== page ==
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A Rivers of London novella, from Sunday Times Number One bestselling author Ben Aaronovitch.
Trier is famous for wine, Romans and for being Germany's oldest city. So when a man is found dead with, his body impossibly covered in a fungal rot, the local authorities know they are out of their depth.
Fortunately this is Germany, where there are procedures for everything.
Enter Investigator Tobias Winter, whose aim is to get in, deal with the problem, and get out with the minimum of fuss, personal danger and paperwork. With the help of frighteningly enthusiastic local cop, Vanessa Sommer, he's quick to link the first victim to a group of ordinary middle-aged men - and to realise they may have accidentally reawakened a bloody conflict from a previous century. But the rot is still spreading, literally and with the suspect list extending to people born before Frederick the Great solving the case may mean unearthing the city's secret magical history.
. . . so long as that history doesn't kill them first.
Praise for the Rivers of London novels:
'Ben Aaronovitch has created a wonderful world full of mystery, magic and fantastic characters. I love being there more than the real London'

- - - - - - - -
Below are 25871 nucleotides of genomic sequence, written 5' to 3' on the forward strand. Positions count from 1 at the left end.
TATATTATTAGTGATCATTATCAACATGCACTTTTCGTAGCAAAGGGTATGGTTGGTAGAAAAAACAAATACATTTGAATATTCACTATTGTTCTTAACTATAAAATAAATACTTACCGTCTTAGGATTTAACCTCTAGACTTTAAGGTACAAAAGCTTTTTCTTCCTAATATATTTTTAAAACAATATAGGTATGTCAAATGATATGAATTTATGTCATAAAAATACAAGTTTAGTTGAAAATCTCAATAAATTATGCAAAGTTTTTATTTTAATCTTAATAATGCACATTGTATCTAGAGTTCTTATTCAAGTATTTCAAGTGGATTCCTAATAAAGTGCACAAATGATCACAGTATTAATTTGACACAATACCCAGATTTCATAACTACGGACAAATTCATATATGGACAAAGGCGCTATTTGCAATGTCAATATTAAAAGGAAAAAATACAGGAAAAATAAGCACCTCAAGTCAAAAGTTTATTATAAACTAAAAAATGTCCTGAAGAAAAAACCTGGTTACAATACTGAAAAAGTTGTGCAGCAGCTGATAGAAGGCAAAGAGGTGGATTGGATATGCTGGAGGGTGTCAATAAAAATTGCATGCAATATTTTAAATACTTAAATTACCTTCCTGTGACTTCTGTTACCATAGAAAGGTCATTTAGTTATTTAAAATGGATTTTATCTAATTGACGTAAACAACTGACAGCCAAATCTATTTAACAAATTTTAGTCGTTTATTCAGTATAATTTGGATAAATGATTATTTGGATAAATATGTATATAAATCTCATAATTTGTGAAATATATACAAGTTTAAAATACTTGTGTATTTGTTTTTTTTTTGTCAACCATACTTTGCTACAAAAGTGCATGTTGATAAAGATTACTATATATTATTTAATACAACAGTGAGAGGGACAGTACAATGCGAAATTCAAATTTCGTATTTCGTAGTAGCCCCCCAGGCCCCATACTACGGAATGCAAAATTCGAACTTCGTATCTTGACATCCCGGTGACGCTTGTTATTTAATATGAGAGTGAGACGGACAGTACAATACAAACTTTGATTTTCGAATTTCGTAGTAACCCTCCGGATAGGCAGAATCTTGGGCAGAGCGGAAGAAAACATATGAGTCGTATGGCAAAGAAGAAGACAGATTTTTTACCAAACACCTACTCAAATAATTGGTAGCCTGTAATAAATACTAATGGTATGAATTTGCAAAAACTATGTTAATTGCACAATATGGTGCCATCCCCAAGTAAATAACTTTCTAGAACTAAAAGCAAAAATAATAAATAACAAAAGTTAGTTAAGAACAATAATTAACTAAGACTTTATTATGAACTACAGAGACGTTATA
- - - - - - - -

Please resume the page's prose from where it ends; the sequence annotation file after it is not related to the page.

'As brilliant and funny as ever'
'Charming, witty, exciting'
'An incredibly fast-moving magical joyride for grown-ups'
Discover why this incredible series has sold over two million copies around the world. If you're a fan of Terry Pratchett or Douglas Adams - don't panic - you will love Ben Aaronovitch's imaginative, irreverent and all-round irresistible novels.
In this enjoyable spin-off from the Rivers of London urban fantasy series, Aaronovitch successfully transfers his blend of the supernatural and humor from England to the Continent as he introduces Tobias Winter, a German police officer who practices magic. Winter is teamed with Vanessa Sommer, an expert in wine-related crime, after his boss learns of a "suspicious death with unusual biological characteristics" in Trier. The body of an unidentified man had been found in a culvert, covered in what appeared to be gray fur but was actually a fungal infection that had suffocated him. Sommer is able to identify the fatal fungus as noble rot, used to intentionally infect wine grapes by some vintners, including Jacqueline Stracker, whose vineyard is located on a slope above where the corpse was discovered. Winter and Sommer's interview of Stracker leads to suspicions that Kelly, goddess of the River Kyll, is somehow involved. Supernatural mystery fans who enjoy more whimsical takes on the paranormal will hope for more of Winter and Sommer.